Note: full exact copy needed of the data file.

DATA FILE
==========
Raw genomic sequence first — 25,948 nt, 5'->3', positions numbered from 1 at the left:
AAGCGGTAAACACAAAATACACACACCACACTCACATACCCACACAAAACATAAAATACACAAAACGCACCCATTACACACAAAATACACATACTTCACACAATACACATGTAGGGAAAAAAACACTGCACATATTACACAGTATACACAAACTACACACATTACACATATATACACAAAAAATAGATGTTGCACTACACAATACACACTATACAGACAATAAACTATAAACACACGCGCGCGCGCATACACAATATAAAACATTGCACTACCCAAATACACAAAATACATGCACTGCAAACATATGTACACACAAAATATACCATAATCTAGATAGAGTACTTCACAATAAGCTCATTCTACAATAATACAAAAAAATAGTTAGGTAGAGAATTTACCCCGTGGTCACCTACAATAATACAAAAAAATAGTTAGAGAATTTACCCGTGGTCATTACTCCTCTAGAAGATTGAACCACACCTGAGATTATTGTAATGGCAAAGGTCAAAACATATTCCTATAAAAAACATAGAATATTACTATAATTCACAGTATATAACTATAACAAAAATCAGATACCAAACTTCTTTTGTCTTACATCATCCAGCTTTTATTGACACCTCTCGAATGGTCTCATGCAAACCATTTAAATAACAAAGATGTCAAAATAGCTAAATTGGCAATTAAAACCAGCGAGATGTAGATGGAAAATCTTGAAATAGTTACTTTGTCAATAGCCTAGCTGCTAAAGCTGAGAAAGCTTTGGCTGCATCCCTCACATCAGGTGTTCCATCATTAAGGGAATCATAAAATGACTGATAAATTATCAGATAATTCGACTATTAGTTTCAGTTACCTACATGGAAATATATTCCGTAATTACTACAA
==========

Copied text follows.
Raw genomic sequence first — 25,948 nt, 5'->3', positions numbered from 1 at the left:
AAGCGGTAAACACAAAATACACACACCACACTCACATACCCACACAAAACATAAAATACACAAAACGCACCCATTACACACAAAATACACATACTTCACACAATACACATGTAGGGAAAAAAACACTGCACATATTACACAGTATACACAAACTACACACATTACACATATATACACAAAAAATAGATGTTGCACTACACAATACACACTATACAGACAATAAACTATAAACACACGCGCGCGCGCATACACAATATAAAACATTGCACTACCCAAATACACAAAATACATGCACTGCAAACATATGTACACACAAAATATACCATAATCTAGATAGAGTACTTCACAATAAGCTCATTCTACAATAATACAAAAAAATAGTTAGGTAGAGAATTTACCCCGTGGTCACCTACAATAATACAAAAAAATAGTTAGAGAATTTACCCGTGGTCATTACTCCTCTAGAAGATTGAACCACACCTGAGATTATTGTAATGGCAAAGGTCAAAACATATTCCTATAAAAAACATAGAATATTACTATAATTCACAGTATATAACTATAACAAAAATCAGATACCAAACTTCTTTTGTCTTACATCATCCAGCTTTTATTGACACCTCTCGAATGGTCTCATGCAAACCATTTAAATAACAAAGATGTCAAAATAGCTAAATTGGCAATTAAAACCAGCGAGATGTAGATGGAAAATCTTGAAATAGTTACTTTGTCAATAGCCTAGCTGCTAAAGCTGAGAAAGCTTTGGCTGCATCCCTCACATCAGGTGTTCCATCATTAAGGGAATCATAAAATGACTGATAAATTATCAGATAATTCGACTATTAGTTTCAGTTACCTACATGGAAATATATTCCGTAATTACTACAA